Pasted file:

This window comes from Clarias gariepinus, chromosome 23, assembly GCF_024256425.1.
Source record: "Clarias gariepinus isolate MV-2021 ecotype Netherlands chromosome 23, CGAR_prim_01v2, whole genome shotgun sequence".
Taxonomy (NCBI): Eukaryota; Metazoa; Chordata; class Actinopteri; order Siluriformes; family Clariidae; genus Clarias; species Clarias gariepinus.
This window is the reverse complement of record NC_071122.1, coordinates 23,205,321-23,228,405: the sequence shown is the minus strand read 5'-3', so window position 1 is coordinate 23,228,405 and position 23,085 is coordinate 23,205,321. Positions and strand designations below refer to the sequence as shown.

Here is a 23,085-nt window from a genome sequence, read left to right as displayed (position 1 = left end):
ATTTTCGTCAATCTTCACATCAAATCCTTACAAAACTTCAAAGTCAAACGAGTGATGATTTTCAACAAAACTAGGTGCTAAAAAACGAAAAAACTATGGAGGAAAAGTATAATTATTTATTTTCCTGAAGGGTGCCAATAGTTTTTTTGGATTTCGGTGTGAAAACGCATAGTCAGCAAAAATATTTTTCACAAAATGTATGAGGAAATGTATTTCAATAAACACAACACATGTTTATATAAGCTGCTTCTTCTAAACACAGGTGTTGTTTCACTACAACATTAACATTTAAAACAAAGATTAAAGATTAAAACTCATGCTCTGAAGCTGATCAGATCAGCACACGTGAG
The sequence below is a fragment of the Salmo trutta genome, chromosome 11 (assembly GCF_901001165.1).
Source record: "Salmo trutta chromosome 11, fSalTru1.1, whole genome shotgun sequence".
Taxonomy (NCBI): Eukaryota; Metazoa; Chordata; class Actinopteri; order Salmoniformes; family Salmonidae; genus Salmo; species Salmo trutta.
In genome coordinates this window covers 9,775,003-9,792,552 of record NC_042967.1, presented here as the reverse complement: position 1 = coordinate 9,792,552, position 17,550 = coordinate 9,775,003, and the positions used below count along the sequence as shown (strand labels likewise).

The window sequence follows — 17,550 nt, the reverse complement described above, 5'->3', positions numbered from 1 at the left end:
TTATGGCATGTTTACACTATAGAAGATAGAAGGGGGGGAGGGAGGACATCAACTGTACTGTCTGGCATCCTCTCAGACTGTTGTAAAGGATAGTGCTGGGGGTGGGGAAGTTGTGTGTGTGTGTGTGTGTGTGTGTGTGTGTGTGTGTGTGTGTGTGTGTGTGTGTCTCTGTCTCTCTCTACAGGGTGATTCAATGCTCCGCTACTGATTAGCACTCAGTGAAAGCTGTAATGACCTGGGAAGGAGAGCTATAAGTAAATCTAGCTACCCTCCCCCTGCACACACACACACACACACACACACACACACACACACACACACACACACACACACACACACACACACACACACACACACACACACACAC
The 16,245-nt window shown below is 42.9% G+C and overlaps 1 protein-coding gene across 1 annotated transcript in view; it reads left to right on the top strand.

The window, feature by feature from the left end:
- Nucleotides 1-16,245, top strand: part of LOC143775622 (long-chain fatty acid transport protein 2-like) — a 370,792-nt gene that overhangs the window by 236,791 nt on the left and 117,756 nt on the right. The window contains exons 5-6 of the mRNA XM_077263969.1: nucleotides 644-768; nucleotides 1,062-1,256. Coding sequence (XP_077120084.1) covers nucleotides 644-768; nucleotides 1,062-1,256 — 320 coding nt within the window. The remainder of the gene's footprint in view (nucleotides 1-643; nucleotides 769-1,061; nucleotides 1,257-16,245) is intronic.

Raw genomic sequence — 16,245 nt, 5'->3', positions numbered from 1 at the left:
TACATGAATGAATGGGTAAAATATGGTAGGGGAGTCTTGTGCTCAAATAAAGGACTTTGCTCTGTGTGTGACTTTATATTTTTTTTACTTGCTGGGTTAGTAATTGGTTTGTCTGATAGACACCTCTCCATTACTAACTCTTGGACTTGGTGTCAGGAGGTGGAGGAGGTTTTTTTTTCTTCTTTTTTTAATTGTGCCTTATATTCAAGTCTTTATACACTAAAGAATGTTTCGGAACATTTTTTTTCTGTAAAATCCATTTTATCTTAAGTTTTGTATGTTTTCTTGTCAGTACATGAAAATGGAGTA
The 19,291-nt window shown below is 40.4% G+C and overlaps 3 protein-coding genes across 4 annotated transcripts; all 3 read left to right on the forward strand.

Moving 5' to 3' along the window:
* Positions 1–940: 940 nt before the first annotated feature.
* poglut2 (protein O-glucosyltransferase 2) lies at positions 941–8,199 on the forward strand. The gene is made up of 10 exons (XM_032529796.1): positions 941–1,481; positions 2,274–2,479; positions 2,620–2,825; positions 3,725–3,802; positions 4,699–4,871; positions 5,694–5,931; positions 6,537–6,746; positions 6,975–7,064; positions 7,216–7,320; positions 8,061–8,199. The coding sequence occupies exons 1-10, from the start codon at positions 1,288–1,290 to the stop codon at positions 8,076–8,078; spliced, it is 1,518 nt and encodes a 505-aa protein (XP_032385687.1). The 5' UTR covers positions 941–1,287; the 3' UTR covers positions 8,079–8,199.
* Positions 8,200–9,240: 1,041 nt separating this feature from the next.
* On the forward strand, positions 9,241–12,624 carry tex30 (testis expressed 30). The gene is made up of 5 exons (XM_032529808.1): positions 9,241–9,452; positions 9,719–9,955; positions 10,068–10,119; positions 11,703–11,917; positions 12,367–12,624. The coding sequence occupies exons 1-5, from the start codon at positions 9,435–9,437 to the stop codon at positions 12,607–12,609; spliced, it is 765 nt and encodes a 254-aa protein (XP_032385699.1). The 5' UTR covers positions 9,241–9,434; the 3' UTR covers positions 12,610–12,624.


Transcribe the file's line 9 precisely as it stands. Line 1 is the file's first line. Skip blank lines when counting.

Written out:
Taxonomy (NCBI): Eukaryota; Metazoa; Chordata; class Actinopteri; order Salmoniformes; family Salmonidae; genus Salmo; species Salmo trutta.